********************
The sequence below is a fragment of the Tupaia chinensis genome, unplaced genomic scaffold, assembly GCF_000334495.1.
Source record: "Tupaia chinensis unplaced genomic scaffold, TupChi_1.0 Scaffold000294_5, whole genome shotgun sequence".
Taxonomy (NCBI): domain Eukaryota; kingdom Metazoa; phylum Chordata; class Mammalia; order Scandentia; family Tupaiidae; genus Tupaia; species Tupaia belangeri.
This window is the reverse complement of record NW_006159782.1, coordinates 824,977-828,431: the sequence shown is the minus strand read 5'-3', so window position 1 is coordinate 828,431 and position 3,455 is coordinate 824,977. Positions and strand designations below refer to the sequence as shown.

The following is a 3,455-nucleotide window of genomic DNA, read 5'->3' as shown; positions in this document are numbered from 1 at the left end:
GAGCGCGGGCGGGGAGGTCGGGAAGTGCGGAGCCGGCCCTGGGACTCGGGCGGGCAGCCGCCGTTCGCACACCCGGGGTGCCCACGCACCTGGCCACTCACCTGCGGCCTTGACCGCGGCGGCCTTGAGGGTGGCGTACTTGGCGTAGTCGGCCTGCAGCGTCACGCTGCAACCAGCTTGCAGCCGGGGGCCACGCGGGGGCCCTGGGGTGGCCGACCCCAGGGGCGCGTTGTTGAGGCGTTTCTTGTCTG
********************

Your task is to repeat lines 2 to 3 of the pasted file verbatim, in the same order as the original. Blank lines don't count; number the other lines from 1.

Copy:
Source record: "Tupaia chinensis unplaced genomic scaffold, TupChi_1.0 Scaffold000294_5, whole genome shotgun sequence".
Taxonomy (NCBI): domain Eukaryota; kingdom Metazoa; phylum Chordata; class Mammalia; order Scandentia; family Tupaiidae; genus Tupaia; species Tupaia belangeri.